Chefchaouen is a small mountain town in the Rif mountains north of Fes. Unfortunately it's not the easiest to get to from Fes, but it's worth the journey. If you find yourself heading south from Tangiers, it's slightly easier to find reliable and frequent transportation to Chaouen. The city is known for its beautiful blue walls and mountainous medina. There is a lot of good hiking around Chaouen with gorgeous views.
Since this in the northern part of the country, most folks in town speak speak Spanish as their second language, as opposed to French. Other languages include the Moroccan Arabic dialect, called Darija, and the Amazaigh language of the Rif Mountains, called Tarafit.
This is my new favorite place to visit in Morocco. It's an old Glaoui town, about 25km off the winding Tizi N' Techka road between Marrakech and Ouarzazate, which is the same road you would take if you're headed to the desert oases of Merzouga or Zagora. It's worth stopping in Telouet for a night or two. It's a little bit off of the tourist path but has one of the most beautiful ancient, tribal Kasbahs that I've seen in Morocco.
The Glaoui tribe was a well-known nomadic and warring tribe from this part of Morocco and their Kasbah is replete with fortressed walls, intricate tile-work, and incredible views. You can camp or stay in hotels that are an easy walk from the Kasbah. Since Telouet is nestled in the High Atlas Mountains at quite a high elevation, during winter months, travelers should be aware of sudden snow storms.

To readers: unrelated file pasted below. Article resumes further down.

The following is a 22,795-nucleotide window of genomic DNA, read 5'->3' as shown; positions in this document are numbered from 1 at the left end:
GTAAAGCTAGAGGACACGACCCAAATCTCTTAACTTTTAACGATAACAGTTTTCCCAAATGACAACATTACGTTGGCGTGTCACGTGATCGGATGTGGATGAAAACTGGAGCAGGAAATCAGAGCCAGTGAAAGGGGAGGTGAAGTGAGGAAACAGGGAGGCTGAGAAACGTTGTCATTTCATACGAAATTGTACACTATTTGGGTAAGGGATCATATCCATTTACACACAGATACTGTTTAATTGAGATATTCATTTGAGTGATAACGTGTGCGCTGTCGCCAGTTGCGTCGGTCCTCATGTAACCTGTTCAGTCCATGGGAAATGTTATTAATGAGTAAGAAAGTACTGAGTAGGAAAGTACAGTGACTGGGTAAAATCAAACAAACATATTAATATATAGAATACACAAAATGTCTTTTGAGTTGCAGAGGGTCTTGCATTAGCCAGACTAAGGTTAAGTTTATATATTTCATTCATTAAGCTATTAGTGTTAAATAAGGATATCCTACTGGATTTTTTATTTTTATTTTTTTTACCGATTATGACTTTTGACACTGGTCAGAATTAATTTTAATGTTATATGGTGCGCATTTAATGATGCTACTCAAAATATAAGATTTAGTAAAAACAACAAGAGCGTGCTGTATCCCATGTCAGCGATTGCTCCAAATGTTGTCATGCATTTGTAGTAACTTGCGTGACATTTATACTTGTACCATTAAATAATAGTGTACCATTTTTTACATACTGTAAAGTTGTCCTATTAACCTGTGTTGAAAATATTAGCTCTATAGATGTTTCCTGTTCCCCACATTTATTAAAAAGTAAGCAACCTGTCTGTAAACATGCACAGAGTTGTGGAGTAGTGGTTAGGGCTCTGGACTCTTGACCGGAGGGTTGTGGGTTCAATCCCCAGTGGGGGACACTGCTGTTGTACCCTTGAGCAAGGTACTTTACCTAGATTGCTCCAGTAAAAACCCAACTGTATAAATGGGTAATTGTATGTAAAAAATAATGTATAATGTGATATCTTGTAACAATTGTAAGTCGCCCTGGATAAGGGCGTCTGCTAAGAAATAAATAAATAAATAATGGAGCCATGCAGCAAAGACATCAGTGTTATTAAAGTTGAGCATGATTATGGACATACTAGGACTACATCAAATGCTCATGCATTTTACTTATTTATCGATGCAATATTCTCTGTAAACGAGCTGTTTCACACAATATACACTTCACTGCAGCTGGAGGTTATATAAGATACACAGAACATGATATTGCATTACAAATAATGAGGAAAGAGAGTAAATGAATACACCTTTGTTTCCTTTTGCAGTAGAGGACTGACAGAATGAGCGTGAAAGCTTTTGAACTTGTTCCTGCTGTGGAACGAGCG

Ait Ben Haddou
Ait Ben Haddou is another ancient town featuring an old Kasbah fortress on the outskirts of Ouarzazate, about 4.5 hours from Marrakech. You can visit from the main Marrakech-to-Ouarzazate two-lane thoroughfare, called the Tizi N' Techka road (which in the Amazigh language, literally means "difficult road"), or you can continue along the backroads from Telouet to arrive at Ait Ben Haddou.
Visits to these impeccably preserved Kasbahs reveal a story about the import of the various tribal and indigenous factions that ruled Morocco centuries ago.
From here, you can continue on another 30 minutes to Ouarzazate, which is a great stopping point for travelers en route to one of Morocco's two desert spots. Ouarzazate is the hub of Morocco's film industry where many films were shot, including Gladiator, Alexander the Great, Babel, etc. Although I've never been, I know that studio tours are popular sightseeing options for folks who have some time to spare.
In the mountains north-east of Marrakech is this popular waterfall destination in the foothills of the Middle Atlas Mountains.
From Fes you can take a day trip to Ifrane which is about 1.5 hours by bus. They call this town Little Switzerland because all the houses are built in the Swiss alps chalet style. It's the richest town in Morocco and is home to the prestigious university, Al Akhawayn. In winter, you can pass through Ifrane en route to local ski destination, Michlifen.
On the outskirts of Marrakech is this small, riverside town where you can go hiking, experience a more rural version of Moroccan life and stay in beautiful hotels on the side of the mountain stream. Temperatures are considerably cooler in the Valle d'Ourika and so this is makes for an ideal Marrakech getaway.